Art prize tests religious convention

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Brisbane artist, Leonard Brown, is winner of the annual Blake Prize for Religious Art with a work titled If you put your ear close, you’ll hear it breathing. It’s a painting of subtle colour variation and interesting texture, with repeating patterns designed to express the inner stillness and silence of mystical experience. Brown’s faith journey has traversed Catholicism, Anglicanism, and most recently Eastern Orthodoxy and threads of these three Christian traditions inform his work.

The Blake has never been far from controversy, and this year’s prize, announced in Sydney last night, is no different. The work of Sydney artist Rodney Pople, which was highly commended by the judges, is a provocative painting dealing with clergy sexual abuse.

Entitled Cardinal with Altar Boy, its setting is the interior of a beautiful baroque church, and it portrays a headless prelate dressed in ecclesiastical finery, with an altar boy in his lap. The boy’s genitals are vaguely visible through his white surplice. The pose of the couple is reminiscent of the Pieta, of the Virgin cradling the crucified Christ.

The Blake Prize was established in 1951, and is named after eighteenth century eccentric English poet, mystic and artist, William Blake. On the homepage of the Blake Society website, it’s described as ‘the oldest prize in Australia dedicated to spirituality, religion and cultural diversity.’


In explaining its controversial nature, Chair of the Blake Society, Rod Pattenden, says in his statement about the prize on the website, that in contrast ‘to art prizes that are awarded for distinct subject areas such as landscape or portraiture, the Blake has always invited a much more open, personal and idiosyncratic response, so much so that it has earned the criticism, ire, and sometimes applause of the critics and public alike.’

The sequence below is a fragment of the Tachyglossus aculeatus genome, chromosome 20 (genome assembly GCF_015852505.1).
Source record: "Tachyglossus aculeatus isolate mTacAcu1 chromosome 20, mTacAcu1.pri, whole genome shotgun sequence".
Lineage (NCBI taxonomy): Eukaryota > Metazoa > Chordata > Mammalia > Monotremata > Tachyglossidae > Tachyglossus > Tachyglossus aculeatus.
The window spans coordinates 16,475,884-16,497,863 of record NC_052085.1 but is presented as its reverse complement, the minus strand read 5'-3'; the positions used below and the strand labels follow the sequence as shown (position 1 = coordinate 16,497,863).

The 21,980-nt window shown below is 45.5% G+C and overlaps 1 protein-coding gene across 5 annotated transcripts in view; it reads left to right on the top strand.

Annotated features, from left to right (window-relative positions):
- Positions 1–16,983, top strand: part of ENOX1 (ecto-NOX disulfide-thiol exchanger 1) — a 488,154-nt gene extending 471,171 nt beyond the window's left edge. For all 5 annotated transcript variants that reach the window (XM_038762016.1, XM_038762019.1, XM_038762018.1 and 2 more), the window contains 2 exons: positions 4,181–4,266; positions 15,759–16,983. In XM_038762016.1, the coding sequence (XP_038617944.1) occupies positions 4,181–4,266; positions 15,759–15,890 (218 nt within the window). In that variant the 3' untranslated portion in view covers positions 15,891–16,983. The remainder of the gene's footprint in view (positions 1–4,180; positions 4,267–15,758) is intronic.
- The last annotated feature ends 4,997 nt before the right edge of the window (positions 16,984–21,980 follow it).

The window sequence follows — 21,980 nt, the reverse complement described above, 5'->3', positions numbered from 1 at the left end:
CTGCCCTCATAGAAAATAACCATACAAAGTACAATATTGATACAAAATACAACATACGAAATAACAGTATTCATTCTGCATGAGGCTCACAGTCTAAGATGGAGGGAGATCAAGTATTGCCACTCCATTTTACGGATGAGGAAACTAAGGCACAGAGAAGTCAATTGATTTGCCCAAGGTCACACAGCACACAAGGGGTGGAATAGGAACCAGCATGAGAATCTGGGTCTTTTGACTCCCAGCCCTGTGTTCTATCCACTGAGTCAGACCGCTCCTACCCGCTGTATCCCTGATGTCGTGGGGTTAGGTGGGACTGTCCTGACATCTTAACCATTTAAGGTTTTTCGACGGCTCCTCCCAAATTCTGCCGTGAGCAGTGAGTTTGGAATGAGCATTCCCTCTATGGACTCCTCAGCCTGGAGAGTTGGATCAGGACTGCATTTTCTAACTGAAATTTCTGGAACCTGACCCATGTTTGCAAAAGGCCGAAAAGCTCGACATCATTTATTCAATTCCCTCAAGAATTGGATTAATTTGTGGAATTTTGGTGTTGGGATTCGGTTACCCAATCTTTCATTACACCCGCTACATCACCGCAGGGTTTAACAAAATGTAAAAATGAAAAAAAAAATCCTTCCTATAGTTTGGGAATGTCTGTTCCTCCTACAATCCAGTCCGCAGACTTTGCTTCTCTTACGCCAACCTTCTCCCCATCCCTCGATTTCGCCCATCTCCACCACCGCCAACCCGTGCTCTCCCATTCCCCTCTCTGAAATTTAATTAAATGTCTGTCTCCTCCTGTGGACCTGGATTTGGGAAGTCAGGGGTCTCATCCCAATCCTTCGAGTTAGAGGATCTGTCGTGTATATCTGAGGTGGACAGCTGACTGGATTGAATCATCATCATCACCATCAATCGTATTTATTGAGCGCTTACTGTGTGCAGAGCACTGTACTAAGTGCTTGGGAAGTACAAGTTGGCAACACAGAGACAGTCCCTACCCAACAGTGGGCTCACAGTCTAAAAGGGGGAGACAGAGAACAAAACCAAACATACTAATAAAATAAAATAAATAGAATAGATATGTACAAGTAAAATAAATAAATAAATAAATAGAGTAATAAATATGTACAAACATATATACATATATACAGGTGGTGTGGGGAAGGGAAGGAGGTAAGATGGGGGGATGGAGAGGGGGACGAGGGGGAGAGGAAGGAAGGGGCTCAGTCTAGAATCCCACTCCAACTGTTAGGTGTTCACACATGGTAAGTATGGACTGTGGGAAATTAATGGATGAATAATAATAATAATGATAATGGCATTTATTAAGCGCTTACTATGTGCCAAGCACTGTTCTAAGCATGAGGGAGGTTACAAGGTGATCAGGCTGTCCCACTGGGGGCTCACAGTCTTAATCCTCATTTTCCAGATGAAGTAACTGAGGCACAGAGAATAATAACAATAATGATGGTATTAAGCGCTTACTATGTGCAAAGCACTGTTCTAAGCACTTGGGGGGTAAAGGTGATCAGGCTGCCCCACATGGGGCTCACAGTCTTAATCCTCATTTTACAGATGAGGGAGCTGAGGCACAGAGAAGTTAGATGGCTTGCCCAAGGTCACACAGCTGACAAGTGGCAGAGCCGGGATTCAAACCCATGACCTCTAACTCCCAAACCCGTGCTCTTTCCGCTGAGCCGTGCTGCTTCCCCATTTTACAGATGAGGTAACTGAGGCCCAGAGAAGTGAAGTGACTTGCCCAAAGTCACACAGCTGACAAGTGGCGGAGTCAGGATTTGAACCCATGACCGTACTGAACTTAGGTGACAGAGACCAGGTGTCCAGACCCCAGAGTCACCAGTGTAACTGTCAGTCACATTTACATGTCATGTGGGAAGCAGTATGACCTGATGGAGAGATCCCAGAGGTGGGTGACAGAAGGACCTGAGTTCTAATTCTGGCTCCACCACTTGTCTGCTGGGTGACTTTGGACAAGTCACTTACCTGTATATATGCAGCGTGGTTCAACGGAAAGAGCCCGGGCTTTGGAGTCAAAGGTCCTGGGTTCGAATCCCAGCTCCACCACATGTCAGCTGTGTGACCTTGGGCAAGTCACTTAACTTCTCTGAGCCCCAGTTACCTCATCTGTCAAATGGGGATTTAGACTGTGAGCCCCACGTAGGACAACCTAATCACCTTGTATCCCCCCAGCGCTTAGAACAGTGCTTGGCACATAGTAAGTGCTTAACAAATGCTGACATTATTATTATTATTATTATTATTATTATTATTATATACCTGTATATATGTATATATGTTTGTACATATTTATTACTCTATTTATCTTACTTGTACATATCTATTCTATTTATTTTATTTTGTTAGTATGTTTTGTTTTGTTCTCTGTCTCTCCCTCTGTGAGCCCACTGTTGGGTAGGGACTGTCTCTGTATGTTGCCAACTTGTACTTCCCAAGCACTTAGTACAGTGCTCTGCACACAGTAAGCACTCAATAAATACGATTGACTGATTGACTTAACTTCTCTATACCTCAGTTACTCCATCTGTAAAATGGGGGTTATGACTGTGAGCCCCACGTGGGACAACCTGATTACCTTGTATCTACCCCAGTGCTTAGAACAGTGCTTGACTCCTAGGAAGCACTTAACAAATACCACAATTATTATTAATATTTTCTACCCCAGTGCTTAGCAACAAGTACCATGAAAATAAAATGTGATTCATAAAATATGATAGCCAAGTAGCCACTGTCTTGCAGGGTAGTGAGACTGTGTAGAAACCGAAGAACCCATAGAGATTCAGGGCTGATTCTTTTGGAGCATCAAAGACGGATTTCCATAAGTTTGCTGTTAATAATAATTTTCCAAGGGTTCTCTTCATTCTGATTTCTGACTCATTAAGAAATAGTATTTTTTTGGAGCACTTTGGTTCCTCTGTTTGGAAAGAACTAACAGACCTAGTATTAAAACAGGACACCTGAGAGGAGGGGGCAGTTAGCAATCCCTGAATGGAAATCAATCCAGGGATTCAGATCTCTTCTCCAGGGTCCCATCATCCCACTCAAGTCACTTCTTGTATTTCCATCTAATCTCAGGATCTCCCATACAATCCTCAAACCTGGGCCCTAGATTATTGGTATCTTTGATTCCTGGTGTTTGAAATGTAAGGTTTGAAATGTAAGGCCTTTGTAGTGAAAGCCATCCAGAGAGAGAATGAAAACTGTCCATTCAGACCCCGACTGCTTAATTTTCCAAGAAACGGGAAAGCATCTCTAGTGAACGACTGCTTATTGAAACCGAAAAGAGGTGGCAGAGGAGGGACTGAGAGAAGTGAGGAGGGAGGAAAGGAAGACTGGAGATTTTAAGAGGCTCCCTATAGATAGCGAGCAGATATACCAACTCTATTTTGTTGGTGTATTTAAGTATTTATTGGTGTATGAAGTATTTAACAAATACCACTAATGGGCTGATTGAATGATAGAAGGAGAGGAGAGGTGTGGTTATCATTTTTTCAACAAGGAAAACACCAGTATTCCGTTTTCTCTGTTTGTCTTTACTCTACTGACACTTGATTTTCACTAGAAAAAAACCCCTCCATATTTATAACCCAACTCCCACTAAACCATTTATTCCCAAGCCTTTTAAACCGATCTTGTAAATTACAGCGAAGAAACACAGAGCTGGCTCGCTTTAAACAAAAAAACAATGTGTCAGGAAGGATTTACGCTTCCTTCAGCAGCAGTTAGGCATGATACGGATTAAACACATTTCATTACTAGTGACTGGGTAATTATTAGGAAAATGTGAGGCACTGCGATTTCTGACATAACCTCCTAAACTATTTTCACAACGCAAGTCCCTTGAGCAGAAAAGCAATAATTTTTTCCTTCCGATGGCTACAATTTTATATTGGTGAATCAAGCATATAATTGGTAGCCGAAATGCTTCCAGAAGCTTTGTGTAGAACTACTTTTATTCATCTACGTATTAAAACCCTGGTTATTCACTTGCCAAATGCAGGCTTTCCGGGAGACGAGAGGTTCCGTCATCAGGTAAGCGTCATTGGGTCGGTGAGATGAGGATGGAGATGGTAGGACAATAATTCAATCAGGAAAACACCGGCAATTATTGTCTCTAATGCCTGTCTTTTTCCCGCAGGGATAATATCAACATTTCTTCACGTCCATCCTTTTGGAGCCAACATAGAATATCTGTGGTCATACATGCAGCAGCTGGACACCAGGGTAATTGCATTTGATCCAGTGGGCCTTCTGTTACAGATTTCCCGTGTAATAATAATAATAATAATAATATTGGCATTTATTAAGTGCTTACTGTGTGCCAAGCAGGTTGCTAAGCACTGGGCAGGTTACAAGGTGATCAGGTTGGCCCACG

There are four categories in the prize. Most important is the main Blake Prize worth $20,000. The other prizes, the John Coburn Emerging Artist Award, the Blake Prize for Human Justice, and the Blake Poetry Prize are each worth $5000.

The video above features interviews with the three winners of the visual art prizes, and their works, and some shots of Rodney Pople’s highly commended work.

The John Coburn Award was won by young Melbourne artist, Michelle Sakaris. Her work, entitled Font, is an enlarged photo of – believe it or not – an aluminium egg cup. But the way it is framed, positioned and lit makes it resemble a gleaming brass baptismal font, or a gold chalice. It lifts and transforms this mundane item into the realm of the sacred and iconic.

And the Human Justice Prize was won by Sydney based artist, Fiona White, for her very confronting painting called simply Age 36. It depicts the true story of Aboriginal man, Ronald Mitchell, who was tasered by police in Warburton, Western Australia, in July 2009. The taser hit him between the eyes, and, because he’d been handling petrol shortly before, he ignited in flames, and was severely burned.

As in previous years, the finalists in this year’s exhibition encompass a wide variety of genres and content. There’s everything from traditional artworks with devotional content, to pictures, sculpture and video art that question and confront conventional notions of religion and spirituality. This is its appeal, that it examines the important and deep questions in life from multiple points of view. Long may the Blake Prize be comforting and alarming, prickly and soothing, revealing and confounding.


Peter KirkwoodPeter Kirkwood is a freelance writer and video consultant with a Master's degree from the Sydney College of Divinity.


 

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I wonder what William Blake would think about his name being associated with a Prize for Religious Art in the Antipodes.
After all he did write: "Art is the tree of life. Art is Christianity"
But then it would seem to me that the religious or the spiritual impulse that drove Blake has very little in common with with the self-obsession of many modern artists and poets.

This is not to say they are not spiritual or religious beings. But rather that many of their works, poetic or artistic, are more concerned with the concrete and individual than with the spiritual and universal; more about Mammon than about God.
Despite the above remaks I am glad that the Blake Prize exists and that it provokes discussion on the meaning of human existence.
Uncle Pat | 03 September 2010